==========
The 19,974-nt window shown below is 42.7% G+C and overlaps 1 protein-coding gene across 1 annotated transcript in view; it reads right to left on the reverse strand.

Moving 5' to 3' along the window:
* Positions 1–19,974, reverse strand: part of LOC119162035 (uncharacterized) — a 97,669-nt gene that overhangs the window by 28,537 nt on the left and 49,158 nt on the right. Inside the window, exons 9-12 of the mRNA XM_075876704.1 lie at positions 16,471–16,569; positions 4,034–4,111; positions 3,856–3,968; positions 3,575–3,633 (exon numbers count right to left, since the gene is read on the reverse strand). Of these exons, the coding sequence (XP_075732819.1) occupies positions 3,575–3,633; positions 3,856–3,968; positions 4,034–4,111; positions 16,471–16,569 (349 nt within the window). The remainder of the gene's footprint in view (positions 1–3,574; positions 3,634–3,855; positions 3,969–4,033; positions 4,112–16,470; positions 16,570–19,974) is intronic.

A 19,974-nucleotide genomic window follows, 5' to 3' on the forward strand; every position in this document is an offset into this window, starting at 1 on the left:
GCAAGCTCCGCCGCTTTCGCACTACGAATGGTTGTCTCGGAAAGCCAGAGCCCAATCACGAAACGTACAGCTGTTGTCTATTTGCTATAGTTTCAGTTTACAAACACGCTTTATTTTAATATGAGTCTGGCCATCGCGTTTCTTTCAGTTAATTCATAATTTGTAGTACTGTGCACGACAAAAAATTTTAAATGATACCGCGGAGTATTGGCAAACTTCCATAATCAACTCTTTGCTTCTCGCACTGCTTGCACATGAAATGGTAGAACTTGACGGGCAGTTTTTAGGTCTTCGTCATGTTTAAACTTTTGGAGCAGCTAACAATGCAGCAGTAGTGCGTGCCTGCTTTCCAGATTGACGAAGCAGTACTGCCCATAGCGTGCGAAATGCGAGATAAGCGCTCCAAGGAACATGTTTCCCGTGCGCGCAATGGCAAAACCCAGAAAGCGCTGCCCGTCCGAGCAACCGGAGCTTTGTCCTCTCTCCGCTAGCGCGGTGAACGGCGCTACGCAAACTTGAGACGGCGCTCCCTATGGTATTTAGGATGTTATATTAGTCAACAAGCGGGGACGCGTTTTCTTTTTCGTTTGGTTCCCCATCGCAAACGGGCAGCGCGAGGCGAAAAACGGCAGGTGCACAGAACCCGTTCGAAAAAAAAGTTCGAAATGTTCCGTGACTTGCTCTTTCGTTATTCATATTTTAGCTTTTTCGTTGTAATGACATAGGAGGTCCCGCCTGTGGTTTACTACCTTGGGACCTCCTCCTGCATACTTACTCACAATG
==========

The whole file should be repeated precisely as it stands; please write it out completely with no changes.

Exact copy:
The 19,974-nt window shown below is 42.7% G+C and overlaps 1 protein-coding gene across 1 annotated transcript in view; it reads right to left on the reverse strand.

Moving 5' to 3' along the window:
* Positions 1–19,974, reverse strand: part of LOC119162035 (uncharacterized) — a 97,669-nt gene that overhangs the window by 28,537 nt on the left and 49,158 nt on the right. Inside the window, exons 9-12 of the mRNA XM_075876704.1 lie at positions 16,471–16,569; positions 4,034–4,111; positions 3,856–3,968; positions 3,575–3,633 (exon numbers count right to left, since the gene is read on the reverse strand). Of these exons, the coding sequence (XP_075732819.1) occupies positions 3,575–3,633; positions 3,856–3,968; positions 4,034–4,111; positions 16,471–16,569 (349 nt within the window). The remainder of the gene's footprint in view (positions 1–3,574; positions 3,634–3,855; positions 3,969–4,033; positions 4,112–16,470; positions 16,570–19,974) is intronic.

A 19,974-nucleotide genomic window follows, 5' to 3' on the forward strand; every position in this document is an offset into this window, starting at 1 on the left:
GCAAGCTCCGCCGCTTTCGCACTACGAATGGTTGTCTCGGAAAGCCAGAGCCCAATCACGAAACGTACAGCTGTTGTCTATTTGCTATAGTTTCAGTTTACAAACACGCTTTATTTTAATATGAGTCTGGCCATCGCGTTTCTTTCAGTTAATTCATAATTTGTAGTACTGTGCACGACAAAAAATTTTAAATGATACCGCGGAGTATTGGCAAACTTCCATAATCAACTCTTTGCTTCTCGCACTGCTTGCACATGAAATGGTAGAACTTGACGGGCAGTTTTTAGGTCTTCGTCATGTTTAAACTTTTGGAGCAGCTAACAATGCAGCAGTAGTGCGTGCCTGCTTTCCAGATTGACGAAGCAGTACTGCCCATAGCGTGCGAAATGCGAGATAAGCGCTCCAAGGAACATGTTTCCCGTGCGCGCAATGGCAAAACCCAGAAAGCGCTGCCCGTCCGAGCAACCGGAGCTTTGTCCTCTCTCCGCTAGCGCGGTGAACGGCGCTACGCAAACTTGAGACGGCGCTCCCTATGGTATTTAGGATGTTATATTAGTCAACAAGCGGGGACGCGTTTTCTTTTTCGTTTGGTTCCCCATCGCAAACGGGCAGCGCGAGGCGAAAAACGGCAGGTGCACAGAACCCGTTCGAAAAAAAAGTTCGAAATGTTCCGTGACTTGCTCTTTCGTTATTCATATTTTAGCTTTTTCGTTGTAATGACATAGGAGGTCCCGCCTGTGGTTTACTACCTTGGGACCTCCTCCTGCATACTTACTCACAATG